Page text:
Mario Garbuglia (1927-2010)

Too late, much too late. I discovered today that last year, March 2010, set designer Mario Garbuglia died.

In 1950 Garbuglia started his career with the film Donne senza nome by Geza von Radvanyi. For years he was the set designer of Luchino Visconti’s films and stage plays, and for this reason I interviewed him several times: well three times in 1984, as we ‘ clicked’ and went on and on, and again once in 2004, when I retook my Visconti research. Garbuglia designed the complete city set for White Nights/Le notti bianche (1957), for which he created the mist by kilometers of gauze. For Rocco and his Brothers/Rocco e i suoi fratelli (1960) he staged the various apartments of the family and the manager, the laundry, the bar and the boxing school in Milan. For Boccaccio ’70 (1961) he designed the luxurious apartments of the episode The Job/Il lavoro with Romy Schneider.

The Leopard/Il Gattopardo (1963) was Garbuglia’s tour de force. He fully restored a villa near Palermo for the opening scene of Il Gattopardo, the villa Boscogrande near Mondello; it had been a chicken farm and was in shambles. Today it is rented out for mariages, praising the decorations attached by Garbuglia’s aids, even if it is in need of repair. The blue tiled terrace on the first floor, but also the decorations in the corridor where Tancredi says goodbye to Concetta: restoration is needed. Unfortunately the long road of the beginning of the film is gone but Garbuglia’s opulent curved stairs are still there. With an army of masons and carpenters Garbuglia raised the enormous facade of palazzo Salina in the village of Ciminna, which represented the Donnafugata of the film’s story, and which covered a full row of existing houses. Garbuglia finally dressed the somptuous rooms of the ball of the last part of the film, shot at palazzo Gangi in Palermo. Garbuglia also designed the sets for il Gattopardo shot at the palazzo Chigi in Ariccia (the palazzo Salina in Donnafugata in the flm) and the attics where Alain Delon and Claudia Cardinale wander around (part at the palazzo Chigi, part at the palazzo Odescalchi at Bassano). It won him a Nastro d’Argento, one of the hightest awards in Italian cinema. When I was in Palermo in 2007, the visits to Palazzo Gangi and the villa Boscogrande were unforgettable experiences. In the same year critic Stefania Severi took me to the palazzo Chigi in Ariccia, where I saw the ‘ belle’ by my compatriot Ferdinand Voet. The attics of the – unfortunately hitherto unrestored – palazzo Odescalchi were another sensation in early 2009.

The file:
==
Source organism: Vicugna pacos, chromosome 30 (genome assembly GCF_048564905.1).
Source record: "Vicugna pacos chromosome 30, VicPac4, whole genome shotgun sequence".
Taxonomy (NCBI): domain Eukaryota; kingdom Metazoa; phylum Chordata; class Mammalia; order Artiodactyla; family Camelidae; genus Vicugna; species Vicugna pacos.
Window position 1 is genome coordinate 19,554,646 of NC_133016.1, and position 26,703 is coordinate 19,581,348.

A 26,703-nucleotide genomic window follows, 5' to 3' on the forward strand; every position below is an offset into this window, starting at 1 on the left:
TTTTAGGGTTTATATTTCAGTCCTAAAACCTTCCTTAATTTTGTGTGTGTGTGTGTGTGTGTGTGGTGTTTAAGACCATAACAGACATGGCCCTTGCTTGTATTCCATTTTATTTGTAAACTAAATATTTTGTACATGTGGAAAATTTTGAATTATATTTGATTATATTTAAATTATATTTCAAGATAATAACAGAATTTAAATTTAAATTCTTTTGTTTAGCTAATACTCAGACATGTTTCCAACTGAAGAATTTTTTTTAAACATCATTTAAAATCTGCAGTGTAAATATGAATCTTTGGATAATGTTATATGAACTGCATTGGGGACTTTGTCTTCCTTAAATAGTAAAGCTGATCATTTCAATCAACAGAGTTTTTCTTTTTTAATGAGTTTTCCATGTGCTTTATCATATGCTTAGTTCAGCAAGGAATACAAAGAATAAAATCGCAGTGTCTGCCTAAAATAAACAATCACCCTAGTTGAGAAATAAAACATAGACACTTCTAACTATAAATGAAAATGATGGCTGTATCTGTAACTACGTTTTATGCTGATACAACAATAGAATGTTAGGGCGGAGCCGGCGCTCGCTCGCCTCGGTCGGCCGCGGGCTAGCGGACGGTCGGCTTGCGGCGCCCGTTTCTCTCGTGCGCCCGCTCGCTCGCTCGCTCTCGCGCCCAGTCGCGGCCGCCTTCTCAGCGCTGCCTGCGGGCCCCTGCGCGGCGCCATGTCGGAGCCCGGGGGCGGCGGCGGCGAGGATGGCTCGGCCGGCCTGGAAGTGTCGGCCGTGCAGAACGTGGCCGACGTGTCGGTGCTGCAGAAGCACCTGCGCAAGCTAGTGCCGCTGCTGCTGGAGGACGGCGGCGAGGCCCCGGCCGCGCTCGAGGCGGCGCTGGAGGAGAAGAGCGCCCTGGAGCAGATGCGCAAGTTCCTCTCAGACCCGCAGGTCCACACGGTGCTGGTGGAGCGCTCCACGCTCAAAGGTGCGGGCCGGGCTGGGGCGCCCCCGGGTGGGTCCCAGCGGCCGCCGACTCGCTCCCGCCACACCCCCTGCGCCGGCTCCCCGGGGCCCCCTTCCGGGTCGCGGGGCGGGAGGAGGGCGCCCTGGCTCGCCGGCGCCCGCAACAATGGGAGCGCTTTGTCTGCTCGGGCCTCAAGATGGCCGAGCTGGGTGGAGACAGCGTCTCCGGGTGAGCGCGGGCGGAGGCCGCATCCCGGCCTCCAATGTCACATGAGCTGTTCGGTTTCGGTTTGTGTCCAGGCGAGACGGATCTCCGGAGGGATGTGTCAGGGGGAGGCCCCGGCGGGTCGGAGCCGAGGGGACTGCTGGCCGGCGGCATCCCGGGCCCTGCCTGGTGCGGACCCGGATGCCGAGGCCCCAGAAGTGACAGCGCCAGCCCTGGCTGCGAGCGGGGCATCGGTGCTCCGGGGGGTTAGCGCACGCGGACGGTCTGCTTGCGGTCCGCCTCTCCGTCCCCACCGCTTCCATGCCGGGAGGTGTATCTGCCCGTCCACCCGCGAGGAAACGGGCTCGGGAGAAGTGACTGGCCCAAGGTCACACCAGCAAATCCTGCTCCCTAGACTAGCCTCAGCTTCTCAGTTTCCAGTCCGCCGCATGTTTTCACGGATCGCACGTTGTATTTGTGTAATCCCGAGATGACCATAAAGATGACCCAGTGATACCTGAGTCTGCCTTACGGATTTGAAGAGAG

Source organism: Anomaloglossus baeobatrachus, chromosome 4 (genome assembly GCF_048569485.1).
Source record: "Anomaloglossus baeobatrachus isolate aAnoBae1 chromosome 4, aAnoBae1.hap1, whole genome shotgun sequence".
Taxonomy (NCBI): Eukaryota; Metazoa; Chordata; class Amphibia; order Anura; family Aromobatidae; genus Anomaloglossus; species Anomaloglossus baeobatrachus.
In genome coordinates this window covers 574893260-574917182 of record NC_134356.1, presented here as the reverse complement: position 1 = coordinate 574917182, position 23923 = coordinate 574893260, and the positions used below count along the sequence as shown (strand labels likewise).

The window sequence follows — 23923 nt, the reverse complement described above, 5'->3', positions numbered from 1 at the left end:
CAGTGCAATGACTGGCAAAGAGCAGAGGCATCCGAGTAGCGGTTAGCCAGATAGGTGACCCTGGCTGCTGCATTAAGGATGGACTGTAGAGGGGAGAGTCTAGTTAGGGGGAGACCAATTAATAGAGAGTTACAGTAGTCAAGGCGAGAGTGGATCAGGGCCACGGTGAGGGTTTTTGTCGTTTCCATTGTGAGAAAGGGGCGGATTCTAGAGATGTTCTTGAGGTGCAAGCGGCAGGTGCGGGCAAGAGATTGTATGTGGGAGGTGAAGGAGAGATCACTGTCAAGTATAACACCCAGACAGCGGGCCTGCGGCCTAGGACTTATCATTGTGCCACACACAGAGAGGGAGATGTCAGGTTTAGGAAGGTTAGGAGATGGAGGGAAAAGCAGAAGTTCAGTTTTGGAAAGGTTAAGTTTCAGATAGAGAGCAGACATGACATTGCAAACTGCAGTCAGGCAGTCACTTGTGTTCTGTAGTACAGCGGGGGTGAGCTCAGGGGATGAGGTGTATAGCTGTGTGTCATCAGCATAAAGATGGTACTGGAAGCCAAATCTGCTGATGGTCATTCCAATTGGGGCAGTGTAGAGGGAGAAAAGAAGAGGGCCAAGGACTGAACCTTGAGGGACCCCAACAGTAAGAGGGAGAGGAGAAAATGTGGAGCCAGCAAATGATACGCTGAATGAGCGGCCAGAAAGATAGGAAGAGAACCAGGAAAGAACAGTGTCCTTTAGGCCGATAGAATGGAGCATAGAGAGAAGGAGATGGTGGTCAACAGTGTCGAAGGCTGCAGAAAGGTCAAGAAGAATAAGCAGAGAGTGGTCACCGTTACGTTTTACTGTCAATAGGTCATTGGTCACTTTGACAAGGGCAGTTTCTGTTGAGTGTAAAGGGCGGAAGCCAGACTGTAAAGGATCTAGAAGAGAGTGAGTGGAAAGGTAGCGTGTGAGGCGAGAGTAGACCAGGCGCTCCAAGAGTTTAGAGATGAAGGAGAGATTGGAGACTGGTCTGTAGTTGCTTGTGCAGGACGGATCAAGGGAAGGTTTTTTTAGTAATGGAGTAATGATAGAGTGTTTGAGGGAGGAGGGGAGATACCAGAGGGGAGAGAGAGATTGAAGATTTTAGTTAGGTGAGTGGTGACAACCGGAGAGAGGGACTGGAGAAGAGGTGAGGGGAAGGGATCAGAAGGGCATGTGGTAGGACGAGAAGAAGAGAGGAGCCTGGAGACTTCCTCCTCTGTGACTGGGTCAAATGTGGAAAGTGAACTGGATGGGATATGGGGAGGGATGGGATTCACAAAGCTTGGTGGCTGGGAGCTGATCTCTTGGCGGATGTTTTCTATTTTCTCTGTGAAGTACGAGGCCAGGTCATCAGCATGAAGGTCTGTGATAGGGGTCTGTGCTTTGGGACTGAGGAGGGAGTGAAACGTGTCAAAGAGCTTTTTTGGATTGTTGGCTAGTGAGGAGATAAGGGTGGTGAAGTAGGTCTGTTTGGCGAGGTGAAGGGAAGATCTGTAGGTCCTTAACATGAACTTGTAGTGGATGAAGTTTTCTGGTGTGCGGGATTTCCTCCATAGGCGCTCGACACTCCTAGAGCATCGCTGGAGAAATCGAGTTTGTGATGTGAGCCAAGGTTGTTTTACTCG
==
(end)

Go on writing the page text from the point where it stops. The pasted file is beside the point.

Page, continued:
After Il Gattopardo Garbuglia’s interiors of Sandra/Vaghe stelle dell’Orsa (1965) followed, in which two palazzi of Volterra were combined in one in the film – one I visited as it is a museum now, an older employee enthusiastically talked me about the shootings. There were the sets of Silvana Mangano in The Witches/Le streghe (1967) too, where Helmut Berger had his first bit part in a Visconti film. In 1970 Garbuglia accompanied Visconti to France for the location hunting for Visconti’s adaptation of Proust. The Grand-Hotel of Cabourg was still intact at the time, just like the castles, the Parisian ‘passages’ etc. Garbuglia had so much visual material of this trip; we looked at it twice, in the ’80s and in 2004. Unfortunately the project was never realised. As Garbuglia was busy with the super-production of Bondarchuk’s Waterloo (1970, it won him a BAFTA), he couldn’t help Visconti for Death in Venice/Morte a Venezia (1971), so Ferdinando Scarfiotti replaced him, while his former tutor Mario Chiari replaced him for Visconti’s Ludwig (1972).